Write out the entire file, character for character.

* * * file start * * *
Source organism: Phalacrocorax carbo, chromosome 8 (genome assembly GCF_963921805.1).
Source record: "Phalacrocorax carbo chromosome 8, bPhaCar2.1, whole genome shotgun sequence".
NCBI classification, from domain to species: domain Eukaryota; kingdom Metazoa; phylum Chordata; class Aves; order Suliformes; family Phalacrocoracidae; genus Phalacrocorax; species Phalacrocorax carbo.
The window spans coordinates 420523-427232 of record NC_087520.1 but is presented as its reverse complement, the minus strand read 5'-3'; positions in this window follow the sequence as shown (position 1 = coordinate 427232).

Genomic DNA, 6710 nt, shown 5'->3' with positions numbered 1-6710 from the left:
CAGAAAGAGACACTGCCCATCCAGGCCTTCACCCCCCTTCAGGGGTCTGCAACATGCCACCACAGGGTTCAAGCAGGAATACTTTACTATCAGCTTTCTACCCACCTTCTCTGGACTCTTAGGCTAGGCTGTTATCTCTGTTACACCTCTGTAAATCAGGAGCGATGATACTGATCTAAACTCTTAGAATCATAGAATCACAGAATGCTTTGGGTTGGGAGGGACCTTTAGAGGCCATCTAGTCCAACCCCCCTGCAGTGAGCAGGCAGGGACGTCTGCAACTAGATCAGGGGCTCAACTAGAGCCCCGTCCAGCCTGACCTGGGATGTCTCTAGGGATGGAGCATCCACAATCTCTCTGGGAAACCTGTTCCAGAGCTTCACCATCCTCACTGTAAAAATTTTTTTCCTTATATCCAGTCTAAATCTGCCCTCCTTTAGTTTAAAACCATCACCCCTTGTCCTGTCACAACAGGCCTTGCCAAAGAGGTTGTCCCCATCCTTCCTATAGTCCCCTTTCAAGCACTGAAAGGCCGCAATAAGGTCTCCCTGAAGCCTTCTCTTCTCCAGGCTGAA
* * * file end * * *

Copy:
Source organism: Phalacrocorax carbo, chromosome 8 (genome assembly GCF_963921805.1).
Source record: "Phalacrocorax carbo chromosome 8, bPhaCar2.1, whole genome shotgun sequence".
NCBI classification, from domain to species: domain Eukaryota; kingdom Metazoa; phylum Chordata; class Aves; order Suliformes; family Phalacrocoracidae; genus Phalacrocorax; species Phalacrocorax carbo.
The window spans coordinates 420523-427232 of record NC_087520.1 but is presented as its reverse complement, the minus strand read 5'-3'; positions in this window follow the sequence as shown (position 1 = coordinate 427232).

Genomic DNA, 6710 nt, shown 5'->3' with positions numbered 1-6710 from the left:
CAGAAAGAGACACTGCCCATCCAGGCCTTCACCCCCCTTCAGGGGTCTGCAACATGCCACCACAGGGTTCAAGCAGGAATACTTTACTATCAGCTTTCTACCCACCTTCTCTGGACTCTTAGGCTAGGCTGTTATCTCTGTTACACCTCTGTAAATCAGGAGCGATGATACTGATCTAAACTCTTAGAATCATAGAATCACAGAATGCTTTGGGTTGGGAGGGACCTTTAGAGGCCATCTAGTCCAACCCCCCTGCAGTGAGCAGGCAGGGACGTCTGCAACTAGATCAGGGGCTCAACTAGAGCCCCGTCCAGCCTGACCTGGGATGTCTCTAGGGATGGAGCATCCACAATCTCTCTGGGAAACCTGTTCCAGAGCTTCACCATCCTCACTGTAAAAATTTTTTTCCTTATATCCAGTCTAAATCTGCCCTCCTTTAGTTTAAAACCATCACCCCTTGTCCTGTCACAACAGGCCTTGCCAAAGAGGTTGTCCCCATCCTTCCTATAGTCCCCTTTCAAGCACTGAAAGGCCGCAATAAGGTCTCCCTGAAGCCTTCTCTTCTCCAGGCTGAA